For more mature businesses, the shift in mindset means investing in areas where there may not be direct or imminent business value or impact. For those who are just starting out on this journey, it may start with small steps towards replacing existing materials (or, in our case, packaging) with more sustainable and economically viable alternatives. These small steps can have huge short-term impacts and pave the way for more systemic changes in the future.
The World Economic Forum has created a series of initiatives to promote circularity.
1. Scale360 ° Playbook was designed to create sustainable ecosystems for the circular economy and help solutions evolve.
Its unique hub-based approach – launched in September – is designed to prioritize circular innovation while fostering communities that enable innovators around the world to share ideas and solutions. Emerging innovators around the world can connect and work together ideas and solutions across the Uplink, the Forum’s open innovation platform.
Find out how the Scale360 ° Playbook can drive circular innovation in your community.
2. A new Circular Cars Initiative (CCI) embodies the ambition for a more circular automotive industry. It represents a coalition of more than 60 car manufacturers, suppliers, research institutes, NGOs and international organizations determined to achieve this ambition in the short term.
CCI recently released a new series of circularity “roadmaps”, developed in collaboration with the World Economic Forum, the World Business Council for Sustainable Development (WBCSD), McKinsey & Co. and Accenture Strategy. These reports explain the specificities of this new circular transition.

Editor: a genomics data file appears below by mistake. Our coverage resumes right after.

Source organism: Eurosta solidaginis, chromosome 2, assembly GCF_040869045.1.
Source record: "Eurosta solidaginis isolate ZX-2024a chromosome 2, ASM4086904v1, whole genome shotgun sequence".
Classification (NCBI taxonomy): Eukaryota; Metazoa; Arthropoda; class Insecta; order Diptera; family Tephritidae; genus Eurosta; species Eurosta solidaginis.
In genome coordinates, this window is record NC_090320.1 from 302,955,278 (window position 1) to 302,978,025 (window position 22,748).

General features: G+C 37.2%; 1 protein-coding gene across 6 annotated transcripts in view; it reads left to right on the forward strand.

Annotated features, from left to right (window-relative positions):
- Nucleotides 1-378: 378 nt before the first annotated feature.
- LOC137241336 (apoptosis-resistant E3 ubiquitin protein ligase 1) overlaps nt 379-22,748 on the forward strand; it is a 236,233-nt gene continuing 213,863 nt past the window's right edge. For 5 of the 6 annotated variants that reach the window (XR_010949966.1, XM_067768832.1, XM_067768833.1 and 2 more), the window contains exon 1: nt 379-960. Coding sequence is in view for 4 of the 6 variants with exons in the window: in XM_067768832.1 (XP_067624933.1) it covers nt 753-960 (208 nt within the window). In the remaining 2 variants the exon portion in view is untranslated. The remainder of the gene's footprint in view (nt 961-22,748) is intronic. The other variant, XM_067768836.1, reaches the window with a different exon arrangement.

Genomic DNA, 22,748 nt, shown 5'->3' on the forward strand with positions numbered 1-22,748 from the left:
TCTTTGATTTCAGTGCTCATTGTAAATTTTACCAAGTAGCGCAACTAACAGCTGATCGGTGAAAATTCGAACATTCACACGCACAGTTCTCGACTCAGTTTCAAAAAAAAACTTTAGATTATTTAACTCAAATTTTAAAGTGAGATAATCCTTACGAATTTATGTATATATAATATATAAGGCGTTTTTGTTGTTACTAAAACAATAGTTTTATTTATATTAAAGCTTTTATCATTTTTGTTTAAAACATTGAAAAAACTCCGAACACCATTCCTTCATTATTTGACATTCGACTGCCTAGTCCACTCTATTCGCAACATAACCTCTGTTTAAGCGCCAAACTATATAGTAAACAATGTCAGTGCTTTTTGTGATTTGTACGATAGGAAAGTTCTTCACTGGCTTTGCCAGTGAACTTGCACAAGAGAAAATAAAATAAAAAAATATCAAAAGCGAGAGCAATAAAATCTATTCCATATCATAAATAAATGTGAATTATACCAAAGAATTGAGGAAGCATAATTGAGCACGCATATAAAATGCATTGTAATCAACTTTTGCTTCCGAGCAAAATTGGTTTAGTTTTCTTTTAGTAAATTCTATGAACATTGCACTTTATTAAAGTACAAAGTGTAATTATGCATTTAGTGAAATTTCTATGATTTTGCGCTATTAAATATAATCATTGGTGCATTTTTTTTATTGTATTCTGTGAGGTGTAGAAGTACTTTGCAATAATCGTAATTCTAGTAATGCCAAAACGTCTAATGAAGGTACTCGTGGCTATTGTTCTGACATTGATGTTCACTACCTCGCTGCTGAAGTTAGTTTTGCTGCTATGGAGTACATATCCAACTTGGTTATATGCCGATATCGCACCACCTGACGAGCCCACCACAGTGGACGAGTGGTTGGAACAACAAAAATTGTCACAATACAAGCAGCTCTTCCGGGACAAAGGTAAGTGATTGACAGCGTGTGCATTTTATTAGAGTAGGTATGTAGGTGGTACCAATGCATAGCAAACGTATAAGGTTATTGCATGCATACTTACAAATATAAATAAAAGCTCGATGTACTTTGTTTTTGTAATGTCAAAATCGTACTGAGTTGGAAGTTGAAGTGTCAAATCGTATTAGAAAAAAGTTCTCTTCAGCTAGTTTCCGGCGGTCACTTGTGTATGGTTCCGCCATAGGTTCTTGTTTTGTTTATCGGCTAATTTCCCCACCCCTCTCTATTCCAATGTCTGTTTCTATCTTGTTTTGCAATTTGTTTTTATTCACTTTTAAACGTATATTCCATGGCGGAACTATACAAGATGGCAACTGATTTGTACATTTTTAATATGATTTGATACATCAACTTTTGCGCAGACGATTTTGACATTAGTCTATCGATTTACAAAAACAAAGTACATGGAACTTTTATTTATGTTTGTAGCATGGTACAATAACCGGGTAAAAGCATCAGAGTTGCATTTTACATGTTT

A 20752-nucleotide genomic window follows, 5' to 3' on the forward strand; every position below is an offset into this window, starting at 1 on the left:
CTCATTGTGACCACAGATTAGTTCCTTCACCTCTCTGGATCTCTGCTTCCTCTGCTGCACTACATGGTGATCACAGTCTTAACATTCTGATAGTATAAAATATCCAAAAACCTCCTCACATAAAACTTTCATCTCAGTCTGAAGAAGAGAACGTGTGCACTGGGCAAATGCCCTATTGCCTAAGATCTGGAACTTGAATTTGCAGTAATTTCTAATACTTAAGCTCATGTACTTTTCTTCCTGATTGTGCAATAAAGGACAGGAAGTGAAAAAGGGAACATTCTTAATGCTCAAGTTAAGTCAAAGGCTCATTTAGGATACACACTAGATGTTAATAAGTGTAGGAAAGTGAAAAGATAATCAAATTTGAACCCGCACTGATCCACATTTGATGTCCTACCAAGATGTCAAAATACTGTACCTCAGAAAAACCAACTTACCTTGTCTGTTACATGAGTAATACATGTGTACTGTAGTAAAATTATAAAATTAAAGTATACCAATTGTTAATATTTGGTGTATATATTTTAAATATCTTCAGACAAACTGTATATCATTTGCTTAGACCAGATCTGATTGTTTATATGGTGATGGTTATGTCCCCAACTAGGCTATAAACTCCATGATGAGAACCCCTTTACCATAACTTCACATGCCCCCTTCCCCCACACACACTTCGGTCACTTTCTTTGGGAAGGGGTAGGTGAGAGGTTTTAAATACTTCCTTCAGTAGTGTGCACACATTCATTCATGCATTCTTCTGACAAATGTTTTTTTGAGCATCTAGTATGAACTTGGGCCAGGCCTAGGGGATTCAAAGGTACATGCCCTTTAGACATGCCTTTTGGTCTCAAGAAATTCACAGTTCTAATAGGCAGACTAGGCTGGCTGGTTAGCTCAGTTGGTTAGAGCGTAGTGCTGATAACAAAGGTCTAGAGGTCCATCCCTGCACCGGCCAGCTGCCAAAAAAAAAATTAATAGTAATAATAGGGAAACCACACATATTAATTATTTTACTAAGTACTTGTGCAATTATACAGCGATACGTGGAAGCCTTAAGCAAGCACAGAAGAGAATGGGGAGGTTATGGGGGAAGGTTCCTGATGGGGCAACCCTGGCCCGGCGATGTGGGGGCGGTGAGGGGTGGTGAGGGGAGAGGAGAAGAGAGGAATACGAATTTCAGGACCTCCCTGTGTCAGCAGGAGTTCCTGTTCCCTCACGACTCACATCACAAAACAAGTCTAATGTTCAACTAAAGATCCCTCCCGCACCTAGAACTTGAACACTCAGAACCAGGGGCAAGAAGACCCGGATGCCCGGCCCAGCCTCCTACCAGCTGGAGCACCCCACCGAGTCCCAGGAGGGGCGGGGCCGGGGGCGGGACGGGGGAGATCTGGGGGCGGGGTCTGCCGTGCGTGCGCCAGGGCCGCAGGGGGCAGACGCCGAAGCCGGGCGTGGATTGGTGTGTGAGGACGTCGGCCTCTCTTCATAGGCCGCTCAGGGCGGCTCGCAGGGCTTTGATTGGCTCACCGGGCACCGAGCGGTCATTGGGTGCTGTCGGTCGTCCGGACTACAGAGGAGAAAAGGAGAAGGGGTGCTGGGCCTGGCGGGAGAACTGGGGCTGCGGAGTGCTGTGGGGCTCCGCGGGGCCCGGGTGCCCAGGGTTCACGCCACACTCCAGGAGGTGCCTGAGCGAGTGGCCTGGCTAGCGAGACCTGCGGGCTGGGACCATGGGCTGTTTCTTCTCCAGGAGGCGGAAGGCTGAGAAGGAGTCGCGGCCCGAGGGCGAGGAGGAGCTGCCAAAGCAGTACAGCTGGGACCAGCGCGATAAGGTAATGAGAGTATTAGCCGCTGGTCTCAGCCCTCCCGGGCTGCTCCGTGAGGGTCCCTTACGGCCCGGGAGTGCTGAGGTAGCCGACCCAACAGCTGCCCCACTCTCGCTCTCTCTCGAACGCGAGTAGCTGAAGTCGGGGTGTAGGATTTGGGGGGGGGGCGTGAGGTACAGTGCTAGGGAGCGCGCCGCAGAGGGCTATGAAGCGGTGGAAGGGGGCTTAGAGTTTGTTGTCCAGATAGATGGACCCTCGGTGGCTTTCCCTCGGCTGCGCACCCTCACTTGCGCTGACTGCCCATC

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3. The World Economic Forum’s Accelerate Digital Traceability for Sustainable Production initiative brings together manufacturers, suppliers, consumers and regulators to jointly establish solutions and provide a supporting ecosystem to increase supply chain visibility. and accelerate sustainability and circularity in the manufacturing and production sectors.
Log in to find out more →
Lesson 2: Embed circularity in all parts of the business.
Robert Metzke, Head of Sustainability, Royal Philips
At Philips, we started by developing a clear picture of our overall end-to-end impact, including the sourcing, production and use of our material flows. We systematically integrate a mindset and principles of circularity into all parts of the business (activity, markets, functions), starting with business strategy, innovation process, capital allocation, management and HR rewards, capacity building programs, site management, brand positioning, marketing, etc. Our ambitions and commitments in terms of sustainable development are an integral part of the raison d’être and the culture of our company.
Integrating circularity into our core strategy and across all businesses, markets and functions has helped us connect many initially independent initiatives, scale best practices, and reap the economic benefits of circularity, pilots at impact. We have moved from a sustainable development strategy driven by a specific function within the company to an ambition and commitments driven by the company. This approach has fostered new solutions and ideas from many parts of the business / markets, as well as a wider sharing of best practices. Today we have a clear roadmap of programs and structural initiatives across the company at regional and global levels, which will allow us to achieve ambitious goals for 2025 and to team up with other companies, NGOs and governments on platforms such as RHYTHM.